Jeep provided the vehicle, insurance and one tank of gas for this review.

statistics as tested

0-30 MPH: 2.63 Seconds

0-60 MPH: 7.27 Seconds

1/4 mile: 15.67 Seconds at 86.9 MPH

Observed Fuel Economy: 18.3 MPG over 629 miles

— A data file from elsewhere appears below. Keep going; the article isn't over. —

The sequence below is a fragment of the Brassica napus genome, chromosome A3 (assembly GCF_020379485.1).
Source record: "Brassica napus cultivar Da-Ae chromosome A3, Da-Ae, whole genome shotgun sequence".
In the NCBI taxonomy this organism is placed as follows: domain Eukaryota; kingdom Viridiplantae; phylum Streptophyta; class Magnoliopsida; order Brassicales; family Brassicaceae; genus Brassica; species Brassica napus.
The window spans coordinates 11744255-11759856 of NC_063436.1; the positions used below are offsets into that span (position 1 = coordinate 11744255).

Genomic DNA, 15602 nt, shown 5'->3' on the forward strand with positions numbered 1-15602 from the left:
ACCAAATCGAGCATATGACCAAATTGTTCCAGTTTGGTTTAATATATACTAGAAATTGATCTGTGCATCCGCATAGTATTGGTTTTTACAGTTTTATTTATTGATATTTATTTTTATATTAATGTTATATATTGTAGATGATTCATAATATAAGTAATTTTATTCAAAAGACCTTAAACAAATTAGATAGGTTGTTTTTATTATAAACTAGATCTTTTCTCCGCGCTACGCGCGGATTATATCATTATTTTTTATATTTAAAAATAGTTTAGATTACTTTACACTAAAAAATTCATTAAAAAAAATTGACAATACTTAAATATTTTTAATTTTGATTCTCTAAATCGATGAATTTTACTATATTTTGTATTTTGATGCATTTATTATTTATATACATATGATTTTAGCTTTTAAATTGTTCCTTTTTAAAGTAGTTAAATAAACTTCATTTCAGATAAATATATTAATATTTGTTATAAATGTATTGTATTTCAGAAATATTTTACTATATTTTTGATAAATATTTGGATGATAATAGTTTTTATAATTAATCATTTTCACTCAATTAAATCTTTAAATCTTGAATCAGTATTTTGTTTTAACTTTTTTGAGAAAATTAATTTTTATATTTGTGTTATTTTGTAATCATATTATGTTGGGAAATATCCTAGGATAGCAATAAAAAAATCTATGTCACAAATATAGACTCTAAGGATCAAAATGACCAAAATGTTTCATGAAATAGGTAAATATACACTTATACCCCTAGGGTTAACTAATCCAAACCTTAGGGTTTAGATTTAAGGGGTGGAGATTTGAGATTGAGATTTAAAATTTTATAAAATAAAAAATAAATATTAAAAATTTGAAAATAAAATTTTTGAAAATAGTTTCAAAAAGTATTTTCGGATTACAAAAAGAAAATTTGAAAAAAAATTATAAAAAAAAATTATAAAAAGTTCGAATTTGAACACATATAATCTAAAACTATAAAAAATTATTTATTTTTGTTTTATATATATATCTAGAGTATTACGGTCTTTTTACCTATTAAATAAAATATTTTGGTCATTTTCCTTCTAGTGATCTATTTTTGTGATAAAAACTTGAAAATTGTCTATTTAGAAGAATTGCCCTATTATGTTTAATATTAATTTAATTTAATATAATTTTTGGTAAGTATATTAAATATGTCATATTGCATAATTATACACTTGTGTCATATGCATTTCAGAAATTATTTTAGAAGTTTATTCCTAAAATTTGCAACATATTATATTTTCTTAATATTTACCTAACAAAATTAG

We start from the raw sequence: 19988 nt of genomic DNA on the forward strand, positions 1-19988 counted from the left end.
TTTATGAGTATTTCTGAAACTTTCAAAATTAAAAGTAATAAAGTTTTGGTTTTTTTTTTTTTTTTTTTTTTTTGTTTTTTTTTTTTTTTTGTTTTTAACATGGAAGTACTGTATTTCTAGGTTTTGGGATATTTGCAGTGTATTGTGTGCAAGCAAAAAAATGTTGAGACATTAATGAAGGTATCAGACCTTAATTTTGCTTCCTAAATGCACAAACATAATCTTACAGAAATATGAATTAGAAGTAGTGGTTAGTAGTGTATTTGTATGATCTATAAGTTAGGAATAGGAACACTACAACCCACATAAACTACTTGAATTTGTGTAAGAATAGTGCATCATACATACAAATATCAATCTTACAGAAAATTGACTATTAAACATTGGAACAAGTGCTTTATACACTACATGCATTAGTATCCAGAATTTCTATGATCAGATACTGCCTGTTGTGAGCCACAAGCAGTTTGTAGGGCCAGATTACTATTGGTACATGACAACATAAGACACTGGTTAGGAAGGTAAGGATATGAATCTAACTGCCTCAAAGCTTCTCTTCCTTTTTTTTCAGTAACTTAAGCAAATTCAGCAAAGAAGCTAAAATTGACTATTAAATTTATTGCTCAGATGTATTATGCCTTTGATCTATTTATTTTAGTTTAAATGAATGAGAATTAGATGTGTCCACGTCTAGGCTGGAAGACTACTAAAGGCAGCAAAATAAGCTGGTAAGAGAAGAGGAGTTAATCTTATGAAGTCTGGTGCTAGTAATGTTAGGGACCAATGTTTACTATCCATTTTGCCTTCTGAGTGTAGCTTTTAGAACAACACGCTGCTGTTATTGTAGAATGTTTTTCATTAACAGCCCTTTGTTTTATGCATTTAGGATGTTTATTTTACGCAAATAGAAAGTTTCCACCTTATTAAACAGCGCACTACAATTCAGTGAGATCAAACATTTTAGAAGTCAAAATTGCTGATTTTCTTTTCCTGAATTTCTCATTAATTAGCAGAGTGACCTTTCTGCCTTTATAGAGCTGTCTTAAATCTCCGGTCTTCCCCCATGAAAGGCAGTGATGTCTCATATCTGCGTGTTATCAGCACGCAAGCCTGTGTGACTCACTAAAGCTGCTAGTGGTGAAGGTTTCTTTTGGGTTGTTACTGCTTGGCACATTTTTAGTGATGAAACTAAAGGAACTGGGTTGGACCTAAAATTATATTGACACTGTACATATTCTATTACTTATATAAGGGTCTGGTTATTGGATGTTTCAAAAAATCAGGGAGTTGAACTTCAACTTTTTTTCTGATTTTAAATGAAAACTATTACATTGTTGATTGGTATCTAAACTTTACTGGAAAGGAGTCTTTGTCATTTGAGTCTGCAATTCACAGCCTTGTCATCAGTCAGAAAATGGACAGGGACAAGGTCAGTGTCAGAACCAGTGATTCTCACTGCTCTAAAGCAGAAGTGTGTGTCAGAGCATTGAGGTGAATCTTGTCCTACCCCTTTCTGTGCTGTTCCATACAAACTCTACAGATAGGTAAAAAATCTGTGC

2012 Jeep Wrangler Rubicon, Exterior, rear 3/4, Picture courtesy of Alex L Dykes 2012 Jeep Wrangler Rubicon, Exterior, rear 3/4, Picture courtesy of Alex L Dykes 2012 Jeep Wrangler Rubicon, Exterior, side, Picture courtesy of Alex L Dykes 2012 Jeep Wrangler Rubicon, Exterior, side, Picture courtesy of Alex L Dykes 2012 Jeep Wrangler Rubicon, Exterior, front 3/4, Picture courtesy of Alex L Dykes 2012 Jeep Wrangler Rubicon, Exterior, front 3/4, Picture courtesy of Alex L Dykes 2012 Jeep Wrangler Rubicon, Exterior, Rubicon, Picture courtesy of Alex L Dykes 2012 Jeep Wrangler Rubicon, Exterior, side, Picture courtesy of Alex L Dykes 2012 Jeep Wrangler Rubicon, Exterior, trail rated badge, Picture courtesy of Alex L Dykes 2012 Jeep Wrangler Rubicon, Exterior, trail rated badge, Picture courtesy of Alex L Dykes 2012 Jeep Wrangler Rubicon, Exterior, wheel, Picture courtesy of Alex L Dykes 2012 Jeep Wrangler Rubicon, Exterior, front 3/4, Picture courtesy of Alex L Dykes 2012 Jeep Wrangler Rubicon, Exterior, front 3/4, Picture courtesy of Alex L Dykes 2012 Jeep Wrangler Rubicon, Exterior, front, Picture courtesy of Alex L Dykes 2012 Jeep Wrangler Rubicon, Interior, hard top removed, Picture courtesy of Alex L Dykes 2012 Jeep Wrangler Rubicon, Interior, hard top removed, Picture courtesy of Alex L Dykes 2012 Jeep Wrangler Rubicon, Interior, hard top removed, Picture courtesy of Alex L Dykes 2012 Jeep Wrangler Rubicon, Interior, storage, Picture courtesy of Alex L Dykes 2012 Jeep Wrangler Rubicon, Interior, storage, Picture courtesy of Alex L Dykes 2012 Jeep Wrangler Rubicon, Interior, rear seats folded, Picture courtesy of Alex L Dykes 2012 Jeep Wrangler Rubicon, Interior, cargo area, Picture courtesy of Alex L Dykes 2012 Jeep Wrangler Rubicon, Interior, subwoofer, Picture courtesy of Alex L Dykes 2012 Jeep Wrangler Rubicon, Interior, front seats, Picture courtesy of Alex L Dykes 2012 Jeep Wrangler Rubicon, Interior, dashboard, Picture courtesy of Alex L Dykes 2012 Jeep Wrangler Rubicon, Interior, dashboard, Picture courtesy of Alex L Dykes 2012 Jeep Wrangler Rubicon, Interior, dashboard, Picture courtesy of Alex L Dykes 2012 Jeep Wrangler Rubicon, Interior, dashboard, Picture courtesy of Alex L Dykes 2012 Jeep Wrangler Rubicon, Interior, steering wheel, Picture courtesy of Alex L Dykes 2012 Jeep Wrangler Rubicon, Interior, 4WD and gear selector, Picture courtesy of Alex L Dykes 2012 Jeep Wrangler Rubicon, Interior, Picture courtesy of Alex L Dykes 2012 Jeep Wrangler Rubicon, Interior, front door, Picture courtesy of Alex L Dykes 2012 Jeep Wrangler Rubicon, Interior, axle lock and sway bar controls, Picture courtesy of Alex L Dykes 2012 Jeep Wrangler Rubicon, Interior, gauge cluster, Picture courtesy of Alex L Dykes 2012 Jeep Wrangler Rubicon, Interior, gauge cluster, Picture courtesy of Alex L Dykes 2012 Jeep Wrangler Rubicon, Exterior, Jeep logo, Picture courtesy of Alex L Dykes 2012 Jeep Wrangler Rubicon, Exterior, Jeep logo, Picture courtesy of Alex L Dykes 2012 Jeep Wrangler Rubicon, Exterior, Jeep logo, Picture courtesy of Alex L Dykes 2012 Jeep Wrangler Rubicon, 3.6L "Pentastar" V6 engine, Picture courtesy of Alex L Dykes 2012 Jeep Wrangler Rubicon, 3.6L "Pentastar" engine, Picture courtesy of Alex L Dykes 2012 Jeep Wrangler Rubicon, Intake "snorkel", Picture courtesy of Alex L Dykes wranglerthumb Zemanta Related Posts Thumbnail ]]>